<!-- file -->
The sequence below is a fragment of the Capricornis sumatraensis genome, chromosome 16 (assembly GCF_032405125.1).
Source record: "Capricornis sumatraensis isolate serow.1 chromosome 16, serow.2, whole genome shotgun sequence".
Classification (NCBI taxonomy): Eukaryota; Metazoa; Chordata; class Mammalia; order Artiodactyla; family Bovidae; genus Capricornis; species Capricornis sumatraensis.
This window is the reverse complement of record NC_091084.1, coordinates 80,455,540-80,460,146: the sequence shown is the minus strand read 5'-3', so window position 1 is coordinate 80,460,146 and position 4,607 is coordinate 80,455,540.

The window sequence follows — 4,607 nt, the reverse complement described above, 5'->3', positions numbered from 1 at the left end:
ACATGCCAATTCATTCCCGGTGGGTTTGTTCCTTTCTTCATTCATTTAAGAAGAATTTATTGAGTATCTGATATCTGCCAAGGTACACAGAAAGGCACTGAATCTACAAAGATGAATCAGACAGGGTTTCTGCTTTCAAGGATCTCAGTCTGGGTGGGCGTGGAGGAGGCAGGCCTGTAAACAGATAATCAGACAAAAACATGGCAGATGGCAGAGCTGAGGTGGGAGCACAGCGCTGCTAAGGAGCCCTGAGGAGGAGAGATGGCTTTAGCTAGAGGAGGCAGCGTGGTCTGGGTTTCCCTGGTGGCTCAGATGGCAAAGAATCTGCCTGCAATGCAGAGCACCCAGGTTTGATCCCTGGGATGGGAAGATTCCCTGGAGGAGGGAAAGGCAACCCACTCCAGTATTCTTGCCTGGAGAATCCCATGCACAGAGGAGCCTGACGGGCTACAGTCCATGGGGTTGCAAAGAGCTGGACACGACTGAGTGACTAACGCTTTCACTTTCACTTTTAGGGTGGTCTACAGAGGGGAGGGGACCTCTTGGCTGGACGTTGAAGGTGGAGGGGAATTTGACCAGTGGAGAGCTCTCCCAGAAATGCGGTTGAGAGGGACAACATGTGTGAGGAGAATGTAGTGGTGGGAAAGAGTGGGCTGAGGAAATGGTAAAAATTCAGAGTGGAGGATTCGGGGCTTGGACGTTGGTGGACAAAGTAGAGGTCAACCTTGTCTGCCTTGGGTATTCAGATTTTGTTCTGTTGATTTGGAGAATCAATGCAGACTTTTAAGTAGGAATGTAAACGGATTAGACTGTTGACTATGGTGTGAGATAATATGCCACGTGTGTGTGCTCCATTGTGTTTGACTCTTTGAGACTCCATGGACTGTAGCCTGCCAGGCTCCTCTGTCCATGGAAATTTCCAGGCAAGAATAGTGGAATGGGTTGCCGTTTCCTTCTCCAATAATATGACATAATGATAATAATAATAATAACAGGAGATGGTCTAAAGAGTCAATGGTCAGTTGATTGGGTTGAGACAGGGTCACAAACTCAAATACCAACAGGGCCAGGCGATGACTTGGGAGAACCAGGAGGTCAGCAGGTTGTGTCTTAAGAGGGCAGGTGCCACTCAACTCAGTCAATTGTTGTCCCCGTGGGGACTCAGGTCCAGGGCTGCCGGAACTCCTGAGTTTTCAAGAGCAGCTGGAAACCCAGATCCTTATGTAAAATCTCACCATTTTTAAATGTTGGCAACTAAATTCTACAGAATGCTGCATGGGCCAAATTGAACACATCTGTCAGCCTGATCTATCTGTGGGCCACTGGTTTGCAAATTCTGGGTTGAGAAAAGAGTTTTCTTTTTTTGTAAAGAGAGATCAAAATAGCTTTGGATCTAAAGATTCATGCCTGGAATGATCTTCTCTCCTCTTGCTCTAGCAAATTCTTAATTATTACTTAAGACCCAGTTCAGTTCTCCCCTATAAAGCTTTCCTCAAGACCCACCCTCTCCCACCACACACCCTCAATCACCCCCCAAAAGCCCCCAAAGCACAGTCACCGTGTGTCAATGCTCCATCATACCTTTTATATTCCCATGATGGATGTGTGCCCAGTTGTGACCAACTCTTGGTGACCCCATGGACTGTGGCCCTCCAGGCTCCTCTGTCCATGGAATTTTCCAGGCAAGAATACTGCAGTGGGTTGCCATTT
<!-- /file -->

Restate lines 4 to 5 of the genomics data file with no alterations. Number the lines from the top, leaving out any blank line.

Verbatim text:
This window is the reverse complement of record NC_091084.1, coordinates 80,455,540-80,460,146: the sequence shown is the minus strand read 5'-3', so window position 1 is coordinate 80,460,146 and position 4,607 is coordinate 80,455,540.

The window sequence follows — 4,607 nt, the reverse complement described above, 5'->3', positions numbered from 1 at the left end: